Every electrical device has a power consumption signature. If your service is a split-phase 120/240 V residential panel up to 200 A (and many studios are), a Sense is compatible. About the size of a paperback book, Sense includes two sensors that clamp around the main lines (no splicing required) for monitoring. Sense needs to monitor the voltage across both legs of your electrical system. Installing on a 240 V breaker for the unit ensures that this is done correctly. Don't worry about draw; Sense operates on less than one-tenth of an amp. Next, connect with Sense via phone or tablet Bluetooth, add your Wi-Fi network credentials, and wait for the data to come in. Sense continually monitors current draw, sampling millions of times per second. Its machine learning detection algorithms work to distinguish one appliance from another. Over time, Sense learns what is what. You can also give custom names, like "Tube Compressor" or "Console Power Supply" that are not common appliance categories.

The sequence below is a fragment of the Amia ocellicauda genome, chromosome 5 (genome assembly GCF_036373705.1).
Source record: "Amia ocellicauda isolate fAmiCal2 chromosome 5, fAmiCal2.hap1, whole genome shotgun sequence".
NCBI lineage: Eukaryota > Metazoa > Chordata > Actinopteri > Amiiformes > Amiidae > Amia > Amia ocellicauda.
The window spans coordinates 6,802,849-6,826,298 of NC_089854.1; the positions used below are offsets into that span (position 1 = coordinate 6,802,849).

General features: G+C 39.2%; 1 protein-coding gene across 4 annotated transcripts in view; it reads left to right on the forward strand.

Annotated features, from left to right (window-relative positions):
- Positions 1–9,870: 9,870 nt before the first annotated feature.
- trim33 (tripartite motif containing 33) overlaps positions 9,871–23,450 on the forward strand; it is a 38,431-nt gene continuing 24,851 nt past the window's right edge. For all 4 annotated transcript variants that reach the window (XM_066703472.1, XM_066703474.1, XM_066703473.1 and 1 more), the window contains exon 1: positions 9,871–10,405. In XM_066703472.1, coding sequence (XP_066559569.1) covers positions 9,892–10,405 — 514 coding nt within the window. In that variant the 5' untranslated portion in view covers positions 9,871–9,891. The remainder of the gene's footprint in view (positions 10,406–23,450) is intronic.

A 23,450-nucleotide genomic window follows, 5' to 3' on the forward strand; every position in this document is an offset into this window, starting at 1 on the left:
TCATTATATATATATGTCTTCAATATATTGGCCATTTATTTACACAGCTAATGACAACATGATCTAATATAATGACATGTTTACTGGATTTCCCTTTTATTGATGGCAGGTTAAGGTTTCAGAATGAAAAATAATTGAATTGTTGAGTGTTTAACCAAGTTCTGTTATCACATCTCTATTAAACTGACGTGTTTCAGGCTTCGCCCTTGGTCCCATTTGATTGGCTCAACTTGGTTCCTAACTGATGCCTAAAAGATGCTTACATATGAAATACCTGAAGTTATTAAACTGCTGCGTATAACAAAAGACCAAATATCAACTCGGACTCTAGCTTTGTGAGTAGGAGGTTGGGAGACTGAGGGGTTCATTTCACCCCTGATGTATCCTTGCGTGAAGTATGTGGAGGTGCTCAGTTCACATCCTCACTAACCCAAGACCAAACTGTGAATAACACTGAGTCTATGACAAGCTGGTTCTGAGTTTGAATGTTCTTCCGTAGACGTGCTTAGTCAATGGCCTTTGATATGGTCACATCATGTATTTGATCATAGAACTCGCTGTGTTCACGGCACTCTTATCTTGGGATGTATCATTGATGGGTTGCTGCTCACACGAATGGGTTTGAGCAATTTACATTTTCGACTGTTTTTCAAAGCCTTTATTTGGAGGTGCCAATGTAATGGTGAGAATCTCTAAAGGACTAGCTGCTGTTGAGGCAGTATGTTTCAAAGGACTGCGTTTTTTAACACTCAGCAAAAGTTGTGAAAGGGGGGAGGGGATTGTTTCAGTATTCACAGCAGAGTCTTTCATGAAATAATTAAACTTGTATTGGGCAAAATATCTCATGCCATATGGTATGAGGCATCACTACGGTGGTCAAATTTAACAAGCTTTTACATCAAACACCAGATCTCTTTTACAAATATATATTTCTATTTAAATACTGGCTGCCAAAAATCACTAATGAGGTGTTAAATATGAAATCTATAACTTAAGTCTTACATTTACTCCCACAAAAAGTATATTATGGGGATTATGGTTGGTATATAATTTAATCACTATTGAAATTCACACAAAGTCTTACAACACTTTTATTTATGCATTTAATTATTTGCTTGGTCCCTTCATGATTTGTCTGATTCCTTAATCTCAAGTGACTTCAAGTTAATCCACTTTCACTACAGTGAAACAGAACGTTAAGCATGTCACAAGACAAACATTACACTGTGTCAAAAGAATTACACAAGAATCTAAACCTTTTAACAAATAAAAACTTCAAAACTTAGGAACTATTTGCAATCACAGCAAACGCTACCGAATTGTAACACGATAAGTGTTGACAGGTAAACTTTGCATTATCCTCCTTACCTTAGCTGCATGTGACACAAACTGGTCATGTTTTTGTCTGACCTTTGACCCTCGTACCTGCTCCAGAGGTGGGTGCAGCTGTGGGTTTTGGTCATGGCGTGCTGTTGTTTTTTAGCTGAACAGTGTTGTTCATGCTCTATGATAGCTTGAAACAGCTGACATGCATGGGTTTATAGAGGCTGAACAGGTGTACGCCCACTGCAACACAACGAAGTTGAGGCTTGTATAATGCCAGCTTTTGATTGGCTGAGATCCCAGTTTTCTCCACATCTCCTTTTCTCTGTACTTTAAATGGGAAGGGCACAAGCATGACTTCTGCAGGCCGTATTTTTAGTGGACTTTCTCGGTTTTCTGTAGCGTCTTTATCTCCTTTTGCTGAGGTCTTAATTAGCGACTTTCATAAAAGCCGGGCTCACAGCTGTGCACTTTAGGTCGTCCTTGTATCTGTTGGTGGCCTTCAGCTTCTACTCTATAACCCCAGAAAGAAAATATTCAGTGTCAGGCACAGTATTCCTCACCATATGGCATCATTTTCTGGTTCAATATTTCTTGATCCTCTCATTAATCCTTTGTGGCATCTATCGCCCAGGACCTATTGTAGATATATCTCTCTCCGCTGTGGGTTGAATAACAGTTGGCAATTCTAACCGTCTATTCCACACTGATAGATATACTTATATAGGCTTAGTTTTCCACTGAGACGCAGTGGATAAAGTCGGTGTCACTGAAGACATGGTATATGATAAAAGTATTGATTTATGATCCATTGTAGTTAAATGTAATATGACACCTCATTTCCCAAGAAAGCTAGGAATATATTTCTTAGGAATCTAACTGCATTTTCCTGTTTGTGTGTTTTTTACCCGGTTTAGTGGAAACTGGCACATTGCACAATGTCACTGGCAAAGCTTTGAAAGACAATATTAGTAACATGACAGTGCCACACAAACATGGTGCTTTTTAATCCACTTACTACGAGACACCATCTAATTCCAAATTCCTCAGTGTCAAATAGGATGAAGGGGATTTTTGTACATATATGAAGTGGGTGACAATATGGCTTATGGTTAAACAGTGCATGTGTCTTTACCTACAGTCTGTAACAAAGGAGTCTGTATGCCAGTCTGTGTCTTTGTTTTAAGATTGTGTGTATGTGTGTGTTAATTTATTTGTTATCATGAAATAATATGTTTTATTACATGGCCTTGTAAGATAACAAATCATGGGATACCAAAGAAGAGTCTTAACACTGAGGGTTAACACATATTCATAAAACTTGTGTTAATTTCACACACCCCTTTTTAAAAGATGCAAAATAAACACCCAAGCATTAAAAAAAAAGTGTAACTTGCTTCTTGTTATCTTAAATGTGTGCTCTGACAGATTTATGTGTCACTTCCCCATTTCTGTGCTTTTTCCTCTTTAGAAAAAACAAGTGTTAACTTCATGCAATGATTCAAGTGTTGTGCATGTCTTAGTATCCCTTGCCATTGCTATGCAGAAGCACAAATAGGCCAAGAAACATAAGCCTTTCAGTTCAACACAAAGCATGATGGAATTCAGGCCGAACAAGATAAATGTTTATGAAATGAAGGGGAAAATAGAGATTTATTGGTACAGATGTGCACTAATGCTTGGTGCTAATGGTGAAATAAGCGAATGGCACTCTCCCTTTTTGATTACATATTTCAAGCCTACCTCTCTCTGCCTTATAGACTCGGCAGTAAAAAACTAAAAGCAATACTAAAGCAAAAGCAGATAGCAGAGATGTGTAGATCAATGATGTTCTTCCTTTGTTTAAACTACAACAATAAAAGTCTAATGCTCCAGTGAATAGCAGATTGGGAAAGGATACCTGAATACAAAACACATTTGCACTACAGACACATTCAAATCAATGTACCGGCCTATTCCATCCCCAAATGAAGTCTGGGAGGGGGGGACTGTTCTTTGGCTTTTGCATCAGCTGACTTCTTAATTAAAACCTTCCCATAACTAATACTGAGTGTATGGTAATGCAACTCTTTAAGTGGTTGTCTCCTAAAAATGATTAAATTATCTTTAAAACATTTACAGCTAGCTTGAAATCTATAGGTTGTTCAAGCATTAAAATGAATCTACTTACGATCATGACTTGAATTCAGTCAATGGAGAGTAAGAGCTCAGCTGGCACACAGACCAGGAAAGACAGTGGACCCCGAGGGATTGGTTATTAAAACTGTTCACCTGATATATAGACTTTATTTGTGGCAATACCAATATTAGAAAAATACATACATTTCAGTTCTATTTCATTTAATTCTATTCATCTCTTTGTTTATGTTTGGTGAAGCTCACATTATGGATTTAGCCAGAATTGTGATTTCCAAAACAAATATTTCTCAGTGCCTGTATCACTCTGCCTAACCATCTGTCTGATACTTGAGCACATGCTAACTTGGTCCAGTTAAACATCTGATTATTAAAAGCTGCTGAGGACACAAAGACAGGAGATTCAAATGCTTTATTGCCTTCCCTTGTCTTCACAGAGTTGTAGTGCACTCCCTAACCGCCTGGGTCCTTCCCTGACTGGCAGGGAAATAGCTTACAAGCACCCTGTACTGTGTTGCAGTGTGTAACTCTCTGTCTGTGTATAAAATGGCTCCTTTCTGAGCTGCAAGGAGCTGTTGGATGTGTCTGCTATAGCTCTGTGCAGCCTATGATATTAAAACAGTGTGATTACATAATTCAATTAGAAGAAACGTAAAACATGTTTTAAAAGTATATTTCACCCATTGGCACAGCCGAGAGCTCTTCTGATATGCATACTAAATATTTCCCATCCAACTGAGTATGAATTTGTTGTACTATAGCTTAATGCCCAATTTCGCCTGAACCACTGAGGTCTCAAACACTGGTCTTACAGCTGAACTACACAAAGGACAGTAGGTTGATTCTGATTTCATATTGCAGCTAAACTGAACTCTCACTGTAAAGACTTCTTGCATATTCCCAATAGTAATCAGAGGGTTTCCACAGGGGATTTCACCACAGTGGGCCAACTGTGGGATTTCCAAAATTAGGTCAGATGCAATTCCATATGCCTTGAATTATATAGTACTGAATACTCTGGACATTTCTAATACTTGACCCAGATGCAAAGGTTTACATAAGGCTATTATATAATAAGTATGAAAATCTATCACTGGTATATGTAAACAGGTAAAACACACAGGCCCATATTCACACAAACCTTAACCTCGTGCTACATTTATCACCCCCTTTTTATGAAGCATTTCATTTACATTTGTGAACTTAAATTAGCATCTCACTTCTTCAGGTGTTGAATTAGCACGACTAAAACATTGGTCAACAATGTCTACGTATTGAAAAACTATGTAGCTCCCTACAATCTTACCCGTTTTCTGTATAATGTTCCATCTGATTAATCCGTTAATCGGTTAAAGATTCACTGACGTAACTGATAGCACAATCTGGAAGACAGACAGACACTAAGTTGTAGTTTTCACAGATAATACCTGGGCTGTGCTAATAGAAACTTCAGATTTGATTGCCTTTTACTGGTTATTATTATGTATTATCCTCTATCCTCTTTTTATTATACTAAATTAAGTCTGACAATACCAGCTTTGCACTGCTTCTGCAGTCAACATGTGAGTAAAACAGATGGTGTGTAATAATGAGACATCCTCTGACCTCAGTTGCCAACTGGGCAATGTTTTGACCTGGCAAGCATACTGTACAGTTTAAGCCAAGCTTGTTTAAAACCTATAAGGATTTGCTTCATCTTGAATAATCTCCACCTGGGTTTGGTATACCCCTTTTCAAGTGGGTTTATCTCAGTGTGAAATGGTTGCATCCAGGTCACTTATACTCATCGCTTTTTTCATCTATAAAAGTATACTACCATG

Why do this? I have three reasons that I did. Safety: Seeing changes in the energy usage of some items can warn you before they fail. A typical story is the electric water heater that doubles or triples its draw up to 12 months before it fails. You can avoid a potential fire and save electricity by replacing the dying appliance early. Cost: Your mind will melt when you learn how many things are always using power. You know those wall-warts used in some audio gear? Those draw even if your device is not on. Data: Sense will be a neutral observer to watch, which tells you whether buying a smart thermostat saves you money on your utility bill (spoiler alert: they can if used correctly), as well as other conservation steps you try.
Sense claims that most users save enough electricity to pay for the device within the first year. I was skeptical of that claim, but nine months in, I'm starting to be convinced. Should it prevent a fire, or warn of an appliance failing, the value skyrockets. I stalked them and waited for a $50 sale coupon. If you're interested, that is a prudent route. They also make a version to monitor solar panels if you have those on-premises. I strongly suggest visiting their website to confirm if Sense will work with your facility. If you're in doubt, please hire a licensed professional for assistance. If you want to save money, and or reduce wasteful electrical use, Sense is a smart approach.